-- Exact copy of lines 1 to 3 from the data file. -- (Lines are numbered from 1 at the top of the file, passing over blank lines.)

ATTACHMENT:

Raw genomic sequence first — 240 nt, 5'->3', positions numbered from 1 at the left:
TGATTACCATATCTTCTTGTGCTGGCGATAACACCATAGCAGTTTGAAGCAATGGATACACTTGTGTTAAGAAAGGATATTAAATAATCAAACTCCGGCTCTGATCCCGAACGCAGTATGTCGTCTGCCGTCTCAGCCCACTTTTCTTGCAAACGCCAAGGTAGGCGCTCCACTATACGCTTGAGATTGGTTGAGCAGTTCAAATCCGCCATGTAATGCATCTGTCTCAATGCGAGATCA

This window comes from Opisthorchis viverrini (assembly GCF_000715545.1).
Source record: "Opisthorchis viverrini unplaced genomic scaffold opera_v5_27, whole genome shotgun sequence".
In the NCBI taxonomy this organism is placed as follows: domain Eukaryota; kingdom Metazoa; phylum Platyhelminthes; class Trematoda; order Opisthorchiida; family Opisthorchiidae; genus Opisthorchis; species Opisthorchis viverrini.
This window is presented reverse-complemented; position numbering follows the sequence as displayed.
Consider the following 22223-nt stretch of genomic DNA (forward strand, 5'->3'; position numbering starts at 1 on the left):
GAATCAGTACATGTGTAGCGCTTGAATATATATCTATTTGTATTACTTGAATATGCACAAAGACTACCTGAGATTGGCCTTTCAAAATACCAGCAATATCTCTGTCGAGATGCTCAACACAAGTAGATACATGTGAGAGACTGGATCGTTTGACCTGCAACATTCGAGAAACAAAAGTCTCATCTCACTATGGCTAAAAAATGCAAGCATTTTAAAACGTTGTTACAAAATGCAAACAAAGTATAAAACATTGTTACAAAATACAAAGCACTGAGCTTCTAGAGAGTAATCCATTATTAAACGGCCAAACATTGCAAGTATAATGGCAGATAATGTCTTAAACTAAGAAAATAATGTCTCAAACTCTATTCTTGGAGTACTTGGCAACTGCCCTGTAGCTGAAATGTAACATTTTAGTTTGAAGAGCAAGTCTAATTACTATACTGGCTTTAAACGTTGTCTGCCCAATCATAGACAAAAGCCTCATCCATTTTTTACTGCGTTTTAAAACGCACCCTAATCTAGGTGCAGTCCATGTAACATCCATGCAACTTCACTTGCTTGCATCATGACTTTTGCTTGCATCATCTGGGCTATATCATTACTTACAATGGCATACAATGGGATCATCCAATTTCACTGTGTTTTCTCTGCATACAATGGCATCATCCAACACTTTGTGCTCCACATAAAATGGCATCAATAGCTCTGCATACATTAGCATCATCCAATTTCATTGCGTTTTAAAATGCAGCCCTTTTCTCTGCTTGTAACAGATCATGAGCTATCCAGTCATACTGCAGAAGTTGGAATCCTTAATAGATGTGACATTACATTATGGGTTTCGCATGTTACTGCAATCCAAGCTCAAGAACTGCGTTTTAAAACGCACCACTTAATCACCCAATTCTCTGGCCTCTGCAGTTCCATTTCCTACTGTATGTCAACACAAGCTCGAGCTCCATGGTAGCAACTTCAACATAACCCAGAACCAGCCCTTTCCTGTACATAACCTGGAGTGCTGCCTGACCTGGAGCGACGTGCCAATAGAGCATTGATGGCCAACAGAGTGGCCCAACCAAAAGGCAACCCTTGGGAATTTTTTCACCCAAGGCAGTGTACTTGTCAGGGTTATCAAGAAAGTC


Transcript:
Raw genomic sequence first — 240 nt, 5'->3', positions numbered from 1 at the left:
TGATTACCATATCTTCTTGTGCTGGCGATAACACCATAGCAGTTTGAAGCAATGGATACACTTGTGTTAAGAAAGGATATTAAATAATCAAACTCCGGCTCTGATCCCGAACGCAGTATGTCGTCTGCCGTCTCAGCCCACTTTTCTTGCAAACGCCAAGGTAGGCGCTCCACTATACGCTTGAGATTGGTTGAGCAGTTCAAATCCGCCATGTAATGCATCTGTCTCAATGCGAGATCA

This window comes from Opisthorchis viverrini (assembly GCF_000715545.1).